Dr. Rachel Page received a BA in East Asian Languages and Cultures and Anthropology
from Columbia University in 1966.
She received a PhD in Evolution and Behavior from the University of Texas in 2008.
The focus of Dr. Page's research is vertebrate behavior, in particular the cognitive behavior of animals in nature. She is specifically interested in predator-prey interactions, the sensory and cognitive ecology of foraging, and the effect of eavesdroppers on the evolution of their sexually advertising prey. These studies allow her to examine how an animal's sensory and cognitive abilities influence how it makes a living in the wild, how it exploits the behavior of other species to do so, and how the dynamics of these predator-prey interactions evolve. She has studied these questions extensively in the frog-eating bat, Trachops cirrhosus, a predator that eavesdrops on the mating signals of its anuran prey.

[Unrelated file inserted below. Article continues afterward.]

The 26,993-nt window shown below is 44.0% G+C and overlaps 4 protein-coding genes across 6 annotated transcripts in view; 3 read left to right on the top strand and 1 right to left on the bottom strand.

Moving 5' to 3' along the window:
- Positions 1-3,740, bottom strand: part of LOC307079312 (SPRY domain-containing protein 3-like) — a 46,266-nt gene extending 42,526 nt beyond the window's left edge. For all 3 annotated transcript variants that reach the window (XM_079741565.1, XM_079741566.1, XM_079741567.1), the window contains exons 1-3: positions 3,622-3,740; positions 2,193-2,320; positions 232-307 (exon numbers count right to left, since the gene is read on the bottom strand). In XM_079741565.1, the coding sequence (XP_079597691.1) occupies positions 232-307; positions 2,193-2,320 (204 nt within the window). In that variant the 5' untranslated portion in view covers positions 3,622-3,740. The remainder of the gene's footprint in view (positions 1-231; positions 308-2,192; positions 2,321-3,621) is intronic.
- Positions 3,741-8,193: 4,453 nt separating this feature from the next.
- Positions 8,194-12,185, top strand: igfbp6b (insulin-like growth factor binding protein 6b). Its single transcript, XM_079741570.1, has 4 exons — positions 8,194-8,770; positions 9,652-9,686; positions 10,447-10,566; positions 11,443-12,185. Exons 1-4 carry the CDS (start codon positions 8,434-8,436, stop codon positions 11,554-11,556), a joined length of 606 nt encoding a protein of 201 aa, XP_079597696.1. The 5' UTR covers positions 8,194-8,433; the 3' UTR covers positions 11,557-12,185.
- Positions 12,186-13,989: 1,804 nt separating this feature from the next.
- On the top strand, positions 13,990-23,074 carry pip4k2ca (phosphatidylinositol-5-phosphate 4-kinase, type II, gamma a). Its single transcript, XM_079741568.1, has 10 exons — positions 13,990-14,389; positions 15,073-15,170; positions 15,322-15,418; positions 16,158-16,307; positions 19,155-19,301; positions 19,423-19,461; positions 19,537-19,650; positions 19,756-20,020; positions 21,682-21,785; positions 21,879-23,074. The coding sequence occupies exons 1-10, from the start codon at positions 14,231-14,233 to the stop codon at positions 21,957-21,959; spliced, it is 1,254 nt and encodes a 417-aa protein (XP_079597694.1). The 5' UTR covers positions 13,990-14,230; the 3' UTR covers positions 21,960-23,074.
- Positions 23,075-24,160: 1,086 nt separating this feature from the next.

She worked as a field biologist for several years with US Fish and Wildlife and USGS Biological Resources Division, researching Atlantic puffins, guillemots, terns and eiders, and later, Hawaiian honeycreepers.
She was a Humboldt postdoctoral fellow for a year in Germany, with a field season in Bulgaria, studying comparative cognition and learning in bats. She joined the Smithsonian Tropical Research Institute in Panama as a staff scientist in November 2009.